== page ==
Featured Research

from universities, journals, and other organizations

Preventing Tuberculosis Reactivation

Date:
October 18, 2007
Source:
Public Library of Science
Summary:
The researchers' results suggest that anti-TNF therapy is highly likely to lead to many incidents of TB if used in areas where exposure to the TB pathogen is probable. However, they also propose that a TNF-modulating agent could be developed that could balance the requirement for reduction of inflammation with the necessity to maintain resistance to infection and microbial disease.

Tuberculosis (TB) is the leading cause of death due to infectious disease in the world today. It is estimated that 2 billion people are currently infected, and although most people have latent infection, reactivation can occur.

Related Articles


This paper by Denise Kirschner and colleagues, publishing in PLoS Computational Biology, conducts virtual clinical trials to examine the causes of reactivation.

Tumor necrosis factor alpha (TNF) is a protein that facilitates cell--cell communication during an inflammatory immune response. Animal models have shown that TNF is vital for control of TB infection.

However, anti-TNF treatments are common therapies for treating autoimmune diseases, and this can cause an unwanted side effect of reactivating latent TB. Kirschner has developed a computational model that can quickly perform virtual clinical trials to predict why reactivation occurs and why it happens differently with different drugs.

Their results suggest that anti-TNF therapy is highly likely to lead to many incidents of TB if used in areas where exposure to the TB pathogen is probable. However, they also propose that a TNF-modulating agent could be developed that could balance the requirement for reduction of inflammation with the necessity to maintain resistance to infection and microbial disease.

In the mean time, modifying the dosage and timing of anti-TNF treatment could prevent reactivation, as could a complete regimen of antibiotic treatment for TB prior to anti-TNF treatment.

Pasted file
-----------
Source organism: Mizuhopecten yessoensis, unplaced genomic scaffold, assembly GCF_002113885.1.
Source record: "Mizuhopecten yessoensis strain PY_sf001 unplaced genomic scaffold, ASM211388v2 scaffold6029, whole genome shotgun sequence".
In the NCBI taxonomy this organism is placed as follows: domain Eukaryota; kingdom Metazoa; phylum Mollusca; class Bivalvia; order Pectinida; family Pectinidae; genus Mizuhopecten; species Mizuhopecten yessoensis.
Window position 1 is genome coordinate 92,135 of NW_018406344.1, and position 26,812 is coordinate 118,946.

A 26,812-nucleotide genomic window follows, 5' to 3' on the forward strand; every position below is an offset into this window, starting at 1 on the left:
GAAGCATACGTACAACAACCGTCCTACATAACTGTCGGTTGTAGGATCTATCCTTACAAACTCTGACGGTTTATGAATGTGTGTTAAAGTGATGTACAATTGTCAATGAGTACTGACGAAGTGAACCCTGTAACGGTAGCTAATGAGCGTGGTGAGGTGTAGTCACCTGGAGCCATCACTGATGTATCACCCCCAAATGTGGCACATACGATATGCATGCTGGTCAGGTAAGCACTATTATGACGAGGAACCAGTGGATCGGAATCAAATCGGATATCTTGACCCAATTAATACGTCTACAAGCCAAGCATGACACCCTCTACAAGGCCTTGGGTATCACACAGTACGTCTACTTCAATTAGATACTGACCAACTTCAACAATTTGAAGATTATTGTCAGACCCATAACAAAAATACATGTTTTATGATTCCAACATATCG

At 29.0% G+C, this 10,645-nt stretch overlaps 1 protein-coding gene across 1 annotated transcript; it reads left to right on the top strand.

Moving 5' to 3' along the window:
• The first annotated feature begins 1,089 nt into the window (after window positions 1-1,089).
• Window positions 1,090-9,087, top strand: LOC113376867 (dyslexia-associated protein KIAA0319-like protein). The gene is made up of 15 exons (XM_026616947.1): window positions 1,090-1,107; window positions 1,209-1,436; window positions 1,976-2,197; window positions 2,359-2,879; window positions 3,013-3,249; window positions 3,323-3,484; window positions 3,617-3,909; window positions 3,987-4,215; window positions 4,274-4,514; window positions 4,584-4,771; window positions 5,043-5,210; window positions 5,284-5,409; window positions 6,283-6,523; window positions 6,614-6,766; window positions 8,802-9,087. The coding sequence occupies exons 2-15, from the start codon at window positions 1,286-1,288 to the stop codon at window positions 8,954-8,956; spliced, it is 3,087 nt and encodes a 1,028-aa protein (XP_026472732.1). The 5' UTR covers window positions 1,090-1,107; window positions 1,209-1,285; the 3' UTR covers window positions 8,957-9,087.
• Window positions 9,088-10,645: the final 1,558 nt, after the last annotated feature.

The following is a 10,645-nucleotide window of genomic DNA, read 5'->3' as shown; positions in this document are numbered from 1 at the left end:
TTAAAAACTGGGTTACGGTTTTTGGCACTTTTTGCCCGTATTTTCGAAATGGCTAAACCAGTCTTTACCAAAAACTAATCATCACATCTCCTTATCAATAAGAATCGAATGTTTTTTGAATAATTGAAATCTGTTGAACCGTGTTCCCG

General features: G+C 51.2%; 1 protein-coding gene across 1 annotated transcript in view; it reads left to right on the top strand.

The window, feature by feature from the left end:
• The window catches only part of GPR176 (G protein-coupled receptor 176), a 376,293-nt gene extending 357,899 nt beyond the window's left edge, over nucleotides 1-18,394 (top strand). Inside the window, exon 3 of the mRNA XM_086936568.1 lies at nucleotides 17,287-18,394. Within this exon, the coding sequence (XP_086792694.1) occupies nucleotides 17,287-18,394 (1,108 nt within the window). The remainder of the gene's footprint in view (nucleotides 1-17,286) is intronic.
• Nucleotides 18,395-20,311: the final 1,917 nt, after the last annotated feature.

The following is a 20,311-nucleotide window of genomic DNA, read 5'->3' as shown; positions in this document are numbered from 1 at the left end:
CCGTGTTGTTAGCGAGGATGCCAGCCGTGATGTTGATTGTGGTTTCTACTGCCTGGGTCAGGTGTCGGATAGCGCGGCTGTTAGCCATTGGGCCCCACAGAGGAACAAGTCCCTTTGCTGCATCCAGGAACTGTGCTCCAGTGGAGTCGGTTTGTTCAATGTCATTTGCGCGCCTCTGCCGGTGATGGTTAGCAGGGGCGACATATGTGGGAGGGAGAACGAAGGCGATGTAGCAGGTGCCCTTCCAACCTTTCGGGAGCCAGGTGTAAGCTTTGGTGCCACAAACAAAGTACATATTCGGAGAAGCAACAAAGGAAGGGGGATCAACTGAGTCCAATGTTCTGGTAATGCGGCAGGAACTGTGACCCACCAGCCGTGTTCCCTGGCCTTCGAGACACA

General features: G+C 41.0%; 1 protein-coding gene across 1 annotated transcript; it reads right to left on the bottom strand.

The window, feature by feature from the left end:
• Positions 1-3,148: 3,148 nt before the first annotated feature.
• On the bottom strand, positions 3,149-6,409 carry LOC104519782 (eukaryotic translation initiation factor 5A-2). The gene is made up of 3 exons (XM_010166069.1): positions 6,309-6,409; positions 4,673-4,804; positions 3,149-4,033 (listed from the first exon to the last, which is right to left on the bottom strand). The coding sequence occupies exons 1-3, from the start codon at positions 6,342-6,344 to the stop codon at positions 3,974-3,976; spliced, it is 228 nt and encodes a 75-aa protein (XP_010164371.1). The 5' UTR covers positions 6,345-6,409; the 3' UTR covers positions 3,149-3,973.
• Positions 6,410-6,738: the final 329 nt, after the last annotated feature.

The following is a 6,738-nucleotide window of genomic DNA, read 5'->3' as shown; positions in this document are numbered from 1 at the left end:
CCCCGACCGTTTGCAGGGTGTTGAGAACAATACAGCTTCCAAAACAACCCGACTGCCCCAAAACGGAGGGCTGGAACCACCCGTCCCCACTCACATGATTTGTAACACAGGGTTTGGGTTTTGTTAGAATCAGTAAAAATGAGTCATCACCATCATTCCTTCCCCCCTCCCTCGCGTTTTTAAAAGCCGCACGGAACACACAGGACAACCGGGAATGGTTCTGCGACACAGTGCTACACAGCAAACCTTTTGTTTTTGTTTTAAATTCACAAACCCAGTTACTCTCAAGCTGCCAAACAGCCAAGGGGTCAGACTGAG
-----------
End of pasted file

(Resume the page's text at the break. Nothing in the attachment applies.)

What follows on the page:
Citation: Marino S, Sud D, Plessner H, Lin PL, Chan J (2007) Differences in reactivation of tuberculosis induced from anti-TNF treatments are based on bioavailability in granulomatous tissue. PLoS Comput Biol 3(10): e194. doi:10.1371/journal.pcbi.0030194


Story Source:

The above story is based on materials provided by Public Library of Science. Note: Materials may be edited for content and length.


Cite This Page:

Public Library of Science. "Preventing Tuberculosis Reactivation." ScienceDaily. ScienceDaily, 18 October 2007. <www.sciencedaily.com/releases/2007/10/071018090450.htm>.
Public Library of Science. (2007, October 18). Preventing Tuberculosis Reactivation. ScienceDaily. Retrieved November 26, 2014 from www.sciencedaily.com/releases/2007/10/071018090450.htm
Public Library of Science. "Preventing Tuberculosis Reactivation." ScienceDaily. www.sciencedaily.com/releases/2007/10/071018090450.htm (accessed November 26, 2014).

Share This


More From ScienceDaily



More Health & Medicine News

Wednesday, November 26, 2014

Featured Research

from universities, journals, and other organizations


Featured Videos

from AP, Reuters, AFP, and other news services

From Popcorn To Vending Snacks: FDA Ups Calorie Count Rules

From Popcorn To Vending Snacks: FDA Ups Calorie Count Rules

Newsy (Nov. 25, 2014) — The US FDA is announcing new calorie rules on Tuesday that will require everywhere from theaters to vending machines to include calorie counts. Video provided by Newsy
Powered by NewsLook.com
Daily Serving Of Yogurt Could Reduce Risk Of Type 2 Diabetes

Daily Serving Of Yogurt Could Reduce Risk Of Type 2 Diabetes

Newsy (Nov. 25, 2014) — Need another reason to eat yogurt every day? Researchers now say it could reduce a person's risk of developing type 2 diabetes. Video provided by Newsy
Powered by NewsLook.com
Madagascar Working to Contain Plague Outbreak

Madagascar Working to Contain Plague Outbreak

AFP (Nov. 24, 2014) — Madagascar said Monday it is trying to contain an outbreak of plague -- similar to the Black Death that swept Medieval Europe -- that has killed 40 people and is spreading to the capital Antananarivo. Duration: 00:42 Video provided by AFP
Powered by NewsLook.com
Are Female Bosses More Likely To Be Depressed?

Are Female Bosses More Likely To Be Depressed?

Newsy (Nov. 24, 2014) — A new study links greater authority with increased depressive symptoms among women in the workplace. Video provided by Newsy
Powered by NewsLook.com

Search ScienceDaily

Number of stories in archives: 140,361

Find with keyword(s):
 
Enter a keyword or phrase to search ScienceDaily for related topics and research stories.

Save/Print:
Share:  

Breaking News:

Strange & Offbeat Stories

 

Health & Medicine

Mind & Brain

Living & Well

In Other News

... from NewsDaily.com

Science News

Health News

Environment News

Technology News



Save/Print:
Share:  

Free Subscriptions


Get the latest science news with ScienceDaily's free email newsletters, updated daily and weekly. Or view hourly updated newsfeeds in your RSS reader:

Get Social & Mobile


Keep up to date with the latest news from ScienceDaily via social networks and mobile apps:

Have Feedback?


Tell us what you think of ScienceDaily -- we welcome both positive and negative comments. Have any problems using the site? Questions?
Mobile iPhone Android Web
Follow Facebook Twitter Google+
Subscribe RSS Feeds Email Newsletters
Latest Headlines Health & Medicine Mind & Brain Space & Time Matter & Energy Computers & Math Plants & Animals Earth & Climate Fossils & Ruins